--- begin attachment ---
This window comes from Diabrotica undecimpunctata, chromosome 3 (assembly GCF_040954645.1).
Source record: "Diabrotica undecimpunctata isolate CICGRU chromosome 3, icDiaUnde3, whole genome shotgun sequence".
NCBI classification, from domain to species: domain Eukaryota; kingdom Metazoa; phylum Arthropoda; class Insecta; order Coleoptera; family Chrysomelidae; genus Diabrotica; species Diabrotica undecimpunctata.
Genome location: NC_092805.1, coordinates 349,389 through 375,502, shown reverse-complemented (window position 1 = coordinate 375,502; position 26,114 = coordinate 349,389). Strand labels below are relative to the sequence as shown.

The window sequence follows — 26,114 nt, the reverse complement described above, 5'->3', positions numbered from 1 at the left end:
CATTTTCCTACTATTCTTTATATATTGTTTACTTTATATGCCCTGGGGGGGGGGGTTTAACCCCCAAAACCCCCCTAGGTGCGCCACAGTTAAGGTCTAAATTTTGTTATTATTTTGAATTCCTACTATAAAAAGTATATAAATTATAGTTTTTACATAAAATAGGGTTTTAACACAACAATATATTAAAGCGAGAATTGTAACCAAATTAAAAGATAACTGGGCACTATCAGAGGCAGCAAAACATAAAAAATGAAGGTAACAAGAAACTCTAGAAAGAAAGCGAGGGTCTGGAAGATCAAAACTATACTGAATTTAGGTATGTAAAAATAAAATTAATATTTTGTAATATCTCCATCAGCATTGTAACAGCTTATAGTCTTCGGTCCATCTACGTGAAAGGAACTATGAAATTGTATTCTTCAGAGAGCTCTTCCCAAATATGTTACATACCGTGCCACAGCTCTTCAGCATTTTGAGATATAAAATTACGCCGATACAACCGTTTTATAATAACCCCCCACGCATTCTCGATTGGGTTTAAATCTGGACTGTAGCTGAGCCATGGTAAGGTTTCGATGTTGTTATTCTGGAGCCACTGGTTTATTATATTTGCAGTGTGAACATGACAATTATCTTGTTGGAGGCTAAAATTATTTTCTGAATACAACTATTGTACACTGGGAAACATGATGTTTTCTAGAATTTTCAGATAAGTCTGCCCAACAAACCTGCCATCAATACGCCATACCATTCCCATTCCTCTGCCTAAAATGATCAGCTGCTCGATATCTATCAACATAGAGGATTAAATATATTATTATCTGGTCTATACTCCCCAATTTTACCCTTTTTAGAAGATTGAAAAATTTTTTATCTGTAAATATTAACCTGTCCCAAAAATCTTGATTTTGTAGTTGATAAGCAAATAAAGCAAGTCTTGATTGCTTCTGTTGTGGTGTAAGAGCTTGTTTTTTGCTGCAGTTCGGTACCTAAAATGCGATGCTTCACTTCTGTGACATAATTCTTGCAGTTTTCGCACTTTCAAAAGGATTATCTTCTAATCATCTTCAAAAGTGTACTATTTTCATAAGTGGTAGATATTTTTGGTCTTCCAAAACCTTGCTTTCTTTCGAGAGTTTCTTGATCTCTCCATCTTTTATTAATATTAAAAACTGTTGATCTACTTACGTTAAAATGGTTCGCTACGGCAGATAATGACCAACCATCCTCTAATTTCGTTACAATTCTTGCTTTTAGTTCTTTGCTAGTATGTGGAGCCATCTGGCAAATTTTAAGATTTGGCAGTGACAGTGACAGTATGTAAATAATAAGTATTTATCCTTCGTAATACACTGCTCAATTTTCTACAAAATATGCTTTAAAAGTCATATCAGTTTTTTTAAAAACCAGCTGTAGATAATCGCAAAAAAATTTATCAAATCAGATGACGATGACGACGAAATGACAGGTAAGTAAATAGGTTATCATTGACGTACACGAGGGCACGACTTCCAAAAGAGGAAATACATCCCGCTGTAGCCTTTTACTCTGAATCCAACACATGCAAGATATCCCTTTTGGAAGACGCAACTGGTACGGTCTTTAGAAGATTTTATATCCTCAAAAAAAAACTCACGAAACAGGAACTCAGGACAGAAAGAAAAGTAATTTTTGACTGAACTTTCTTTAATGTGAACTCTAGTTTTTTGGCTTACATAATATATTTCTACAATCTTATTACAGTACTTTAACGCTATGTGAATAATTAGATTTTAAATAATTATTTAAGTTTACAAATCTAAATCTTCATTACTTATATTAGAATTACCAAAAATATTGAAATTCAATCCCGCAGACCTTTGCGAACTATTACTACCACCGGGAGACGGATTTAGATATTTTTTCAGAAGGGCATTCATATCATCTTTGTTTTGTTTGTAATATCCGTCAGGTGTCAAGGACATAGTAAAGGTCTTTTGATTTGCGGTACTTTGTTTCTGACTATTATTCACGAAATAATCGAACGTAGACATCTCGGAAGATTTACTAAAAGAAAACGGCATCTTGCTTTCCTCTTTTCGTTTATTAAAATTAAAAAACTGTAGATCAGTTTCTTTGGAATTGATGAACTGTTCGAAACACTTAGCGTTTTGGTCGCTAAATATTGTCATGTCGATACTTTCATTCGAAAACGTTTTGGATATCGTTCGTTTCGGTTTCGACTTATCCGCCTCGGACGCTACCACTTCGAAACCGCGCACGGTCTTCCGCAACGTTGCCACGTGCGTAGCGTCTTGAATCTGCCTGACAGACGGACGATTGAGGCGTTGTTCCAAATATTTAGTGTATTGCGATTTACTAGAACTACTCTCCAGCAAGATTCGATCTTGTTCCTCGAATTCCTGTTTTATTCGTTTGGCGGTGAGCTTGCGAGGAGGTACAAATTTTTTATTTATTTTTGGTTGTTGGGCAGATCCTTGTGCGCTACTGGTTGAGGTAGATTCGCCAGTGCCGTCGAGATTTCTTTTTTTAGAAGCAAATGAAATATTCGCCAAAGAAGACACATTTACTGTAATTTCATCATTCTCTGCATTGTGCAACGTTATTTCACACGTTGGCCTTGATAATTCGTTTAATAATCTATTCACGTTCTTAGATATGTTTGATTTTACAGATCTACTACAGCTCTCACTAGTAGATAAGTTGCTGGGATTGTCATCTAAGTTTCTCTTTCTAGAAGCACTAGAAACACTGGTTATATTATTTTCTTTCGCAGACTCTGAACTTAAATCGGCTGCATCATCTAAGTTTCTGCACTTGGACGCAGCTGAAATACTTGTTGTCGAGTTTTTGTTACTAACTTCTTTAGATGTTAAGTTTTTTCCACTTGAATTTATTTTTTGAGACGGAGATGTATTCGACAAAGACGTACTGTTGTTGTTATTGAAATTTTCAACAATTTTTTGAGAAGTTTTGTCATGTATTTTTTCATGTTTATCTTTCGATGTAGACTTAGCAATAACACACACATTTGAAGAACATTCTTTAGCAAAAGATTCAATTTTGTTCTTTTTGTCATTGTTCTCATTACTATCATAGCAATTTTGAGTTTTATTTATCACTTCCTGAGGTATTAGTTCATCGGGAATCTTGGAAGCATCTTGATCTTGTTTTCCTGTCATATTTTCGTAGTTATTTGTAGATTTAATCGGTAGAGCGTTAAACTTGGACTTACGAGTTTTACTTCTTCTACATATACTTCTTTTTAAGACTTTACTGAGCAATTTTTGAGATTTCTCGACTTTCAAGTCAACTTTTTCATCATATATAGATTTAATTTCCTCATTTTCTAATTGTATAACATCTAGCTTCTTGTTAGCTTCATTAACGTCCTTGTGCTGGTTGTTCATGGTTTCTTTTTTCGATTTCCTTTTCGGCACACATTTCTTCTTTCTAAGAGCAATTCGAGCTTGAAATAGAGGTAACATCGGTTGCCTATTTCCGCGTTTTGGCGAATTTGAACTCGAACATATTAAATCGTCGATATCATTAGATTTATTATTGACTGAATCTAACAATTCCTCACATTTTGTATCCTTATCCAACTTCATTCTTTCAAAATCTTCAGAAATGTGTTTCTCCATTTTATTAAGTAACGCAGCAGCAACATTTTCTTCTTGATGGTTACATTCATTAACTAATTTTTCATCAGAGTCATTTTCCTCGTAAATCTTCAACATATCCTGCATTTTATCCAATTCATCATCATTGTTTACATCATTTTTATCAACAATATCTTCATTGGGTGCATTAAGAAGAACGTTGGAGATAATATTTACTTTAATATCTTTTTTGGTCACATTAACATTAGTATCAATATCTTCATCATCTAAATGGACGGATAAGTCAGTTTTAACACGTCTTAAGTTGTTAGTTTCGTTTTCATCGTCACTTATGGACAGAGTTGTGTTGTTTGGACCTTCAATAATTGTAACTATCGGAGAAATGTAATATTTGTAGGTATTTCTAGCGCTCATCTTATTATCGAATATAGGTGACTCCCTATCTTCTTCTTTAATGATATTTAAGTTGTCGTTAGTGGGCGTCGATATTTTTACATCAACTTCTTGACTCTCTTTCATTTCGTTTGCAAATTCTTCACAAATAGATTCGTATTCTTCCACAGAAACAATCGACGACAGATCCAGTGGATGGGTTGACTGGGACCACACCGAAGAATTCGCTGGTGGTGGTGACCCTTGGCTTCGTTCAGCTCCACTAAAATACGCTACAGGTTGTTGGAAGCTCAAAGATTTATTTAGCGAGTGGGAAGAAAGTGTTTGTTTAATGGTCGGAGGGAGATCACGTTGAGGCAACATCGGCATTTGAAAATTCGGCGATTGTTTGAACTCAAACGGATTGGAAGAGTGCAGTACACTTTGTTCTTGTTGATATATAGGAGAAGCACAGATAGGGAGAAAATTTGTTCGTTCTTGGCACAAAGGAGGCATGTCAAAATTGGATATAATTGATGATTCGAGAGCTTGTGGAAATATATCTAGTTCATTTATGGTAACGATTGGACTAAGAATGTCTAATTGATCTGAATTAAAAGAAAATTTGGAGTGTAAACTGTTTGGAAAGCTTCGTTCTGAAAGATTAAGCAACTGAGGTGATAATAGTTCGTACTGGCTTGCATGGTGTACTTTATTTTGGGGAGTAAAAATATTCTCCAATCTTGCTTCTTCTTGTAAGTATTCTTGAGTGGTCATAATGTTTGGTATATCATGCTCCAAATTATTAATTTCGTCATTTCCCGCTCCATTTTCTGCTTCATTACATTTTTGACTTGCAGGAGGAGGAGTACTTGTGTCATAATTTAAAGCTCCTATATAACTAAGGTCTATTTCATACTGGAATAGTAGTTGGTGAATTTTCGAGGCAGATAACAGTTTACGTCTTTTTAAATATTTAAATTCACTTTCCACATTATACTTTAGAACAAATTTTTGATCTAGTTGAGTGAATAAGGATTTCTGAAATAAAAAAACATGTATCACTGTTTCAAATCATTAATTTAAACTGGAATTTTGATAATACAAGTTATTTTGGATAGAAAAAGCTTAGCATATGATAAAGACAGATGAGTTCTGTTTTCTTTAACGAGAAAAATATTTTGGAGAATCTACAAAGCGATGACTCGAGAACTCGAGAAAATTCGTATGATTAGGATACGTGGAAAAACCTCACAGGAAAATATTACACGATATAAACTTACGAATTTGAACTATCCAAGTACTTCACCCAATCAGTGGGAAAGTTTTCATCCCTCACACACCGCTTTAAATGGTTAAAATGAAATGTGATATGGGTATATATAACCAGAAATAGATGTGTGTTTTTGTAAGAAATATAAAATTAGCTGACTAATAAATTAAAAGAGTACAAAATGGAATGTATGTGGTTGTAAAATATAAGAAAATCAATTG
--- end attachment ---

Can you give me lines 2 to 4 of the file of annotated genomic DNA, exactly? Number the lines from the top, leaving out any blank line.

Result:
Source record: "Diabrotica undecimpunctata isolate CICGRU chromosome 3, icDiaUnde3, whole genome shotgun sequence".
NCBI classification, from domain to species: domain Eukaryota; kingdom Metazoa; phylum Arthropoda; class Insecta; order Coleoptera; family Chrysomelidae; genus Diabrotica; species Diabrotica undecimpunctata.
Genome location: NC_092805.1, coordinates 349,389 through 375,502, shown reverse-complemented (window position 1 = coordinate 375,502; position 26,114 = coordinate 349,389). Strand labels below are relative to the sequence as shown.